Turkey Tail Mushroom Identification: How to tell if your Trametes versicolor is Legit or a Look-a-like.

Identifying Turkey Tail Mushrooms, or Trametes versicolor can be more difficult than expected, but these few tips will help you decide if your Turkey Tail is indeed what you think it is.

Turkey Tail Mushroom Pores Visual
Turkey Tail Mushroom Rings
Turkey Tail Mushroom width
Turkey Tail mushrooms are one of the most common mushrooms in the woods. You have more than likely seen them growing on fallen trees and stumps in the forest, even if you are not actively looking. While we've all seen them, there are also plenty of look-a-likes and their colors can be widely variable, so you really need to turn your attention to the details to make sure that what you have is not an imposter.


1. The first thing you want to look for is- Are they growing on wood? Turkey Tail is first and foremost a wood-decay mushroom, so it would be unusual to find them growing on a non-wood-based substrate.


2. Do they have pores on the underside? Turkey Tail look-a-likes can have a variety of different undersides, displaying anything from smooth to gilled, to toothed. True Turkey Tail has a porous underside with approximately 1 to 3 pores per millimeter. For reference, you're looking for about 3 pores per tip of a ballpoint pen (handy tip: use a magnifying glass).

 

Identification Difficulty:
Moderate. Turkey Tail Mushrooms are easy to identify once you know the marks of the true Turkey Tail, but this mushroom requires a little more upfront reading than others.
Main Characteristics to Study:
Growing Medium, pore structure, top texture.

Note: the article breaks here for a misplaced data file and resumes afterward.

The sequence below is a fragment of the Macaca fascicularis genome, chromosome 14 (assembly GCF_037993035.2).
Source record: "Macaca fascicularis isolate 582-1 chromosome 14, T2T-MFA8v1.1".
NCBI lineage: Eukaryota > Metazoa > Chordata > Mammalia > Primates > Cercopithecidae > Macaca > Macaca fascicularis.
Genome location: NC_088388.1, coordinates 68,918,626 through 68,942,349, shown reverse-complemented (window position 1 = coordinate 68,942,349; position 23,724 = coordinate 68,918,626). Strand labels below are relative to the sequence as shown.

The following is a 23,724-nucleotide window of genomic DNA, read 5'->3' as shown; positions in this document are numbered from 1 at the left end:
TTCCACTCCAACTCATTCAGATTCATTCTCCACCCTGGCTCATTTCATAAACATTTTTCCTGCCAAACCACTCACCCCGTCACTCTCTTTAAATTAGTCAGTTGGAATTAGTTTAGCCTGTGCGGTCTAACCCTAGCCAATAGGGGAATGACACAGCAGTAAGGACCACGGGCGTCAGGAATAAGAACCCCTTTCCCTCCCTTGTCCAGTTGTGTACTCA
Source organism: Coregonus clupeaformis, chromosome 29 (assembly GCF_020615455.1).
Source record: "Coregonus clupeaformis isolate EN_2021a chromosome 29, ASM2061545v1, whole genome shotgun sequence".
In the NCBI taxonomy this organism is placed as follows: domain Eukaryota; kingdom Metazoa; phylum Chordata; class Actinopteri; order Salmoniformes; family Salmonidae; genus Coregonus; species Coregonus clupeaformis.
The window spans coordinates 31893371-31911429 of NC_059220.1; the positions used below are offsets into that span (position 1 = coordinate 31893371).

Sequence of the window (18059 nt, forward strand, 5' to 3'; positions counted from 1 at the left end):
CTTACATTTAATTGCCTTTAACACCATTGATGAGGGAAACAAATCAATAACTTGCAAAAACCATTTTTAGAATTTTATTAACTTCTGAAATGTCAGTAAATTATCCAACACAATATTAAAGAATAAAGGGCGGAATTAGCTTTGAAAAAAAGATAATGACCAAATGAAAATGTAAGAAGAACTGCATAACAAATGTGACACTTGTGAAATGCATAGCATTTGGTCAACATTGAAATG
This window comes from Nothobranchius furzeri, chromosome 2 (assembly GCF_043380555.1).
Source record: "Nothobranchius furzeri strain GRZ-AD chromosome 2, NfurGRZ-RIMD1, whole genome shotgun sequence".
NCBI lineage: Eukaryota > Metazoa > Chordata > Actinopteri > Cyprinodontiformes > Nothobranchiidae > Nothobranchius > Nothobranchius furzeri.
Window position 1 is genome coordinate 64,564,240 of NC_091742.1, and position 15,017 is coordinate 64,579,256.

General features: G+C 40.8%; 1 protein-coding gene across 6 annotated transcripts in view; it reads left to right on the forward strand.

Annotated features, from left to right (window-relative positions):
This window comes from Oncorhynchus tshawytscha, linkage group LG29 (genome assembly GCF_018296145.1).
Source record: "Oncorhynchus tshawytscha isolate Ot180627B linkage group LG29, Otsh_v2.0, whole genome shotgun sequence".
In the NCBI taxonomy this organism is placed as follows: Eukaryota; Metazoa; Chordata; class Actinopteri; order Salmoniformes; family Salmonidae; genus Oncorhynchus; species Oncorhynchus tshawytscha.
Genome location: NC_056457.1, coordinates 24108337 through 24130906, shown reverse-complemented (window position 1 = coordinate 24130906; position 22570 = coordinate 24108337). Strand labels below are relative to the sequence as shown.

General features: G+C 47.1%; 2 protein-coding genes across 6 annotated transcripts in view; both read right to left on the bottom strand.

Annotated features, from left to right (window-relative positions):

Cultivation Difficulty:
Easy. Grow your own Turkey Tail Mushrooms on Sugar Maple, oak, or other wood types.

3. Do they have a silky, fuzzy top with distinct color bands? Turkey Tail will have a velvety top while some of it's common look-a-likes have a smooth top.


4. Are they thin and flexible? You should be able to bend Turkey with very little effort.


If you answered yes to all of these, it's more than likely a true Turkey Tail. One thing to note is that there is a lot of variability in the fungi's appearance base on age, sun exposure, season, etc. If you have something you think is Turkey Tail, look at more than the first photo you come across as you'll likely have some color variation.


Now, are they good to eat? Heck no. But they do make a medicinal tea and inoculated logs can make a long lasting, fabulous landscape piece. We trialed many strains of Turkey Tail and the strain we landed on usually fruits within the same year of inoculation. If you want a consistent supply of Turkey Tail you can inoculate logs with Turkey Tail Plug Spawn. Otherwise a good hunt is a great way to get out and enjoy your natural woodlands.

.

Happy Hunting!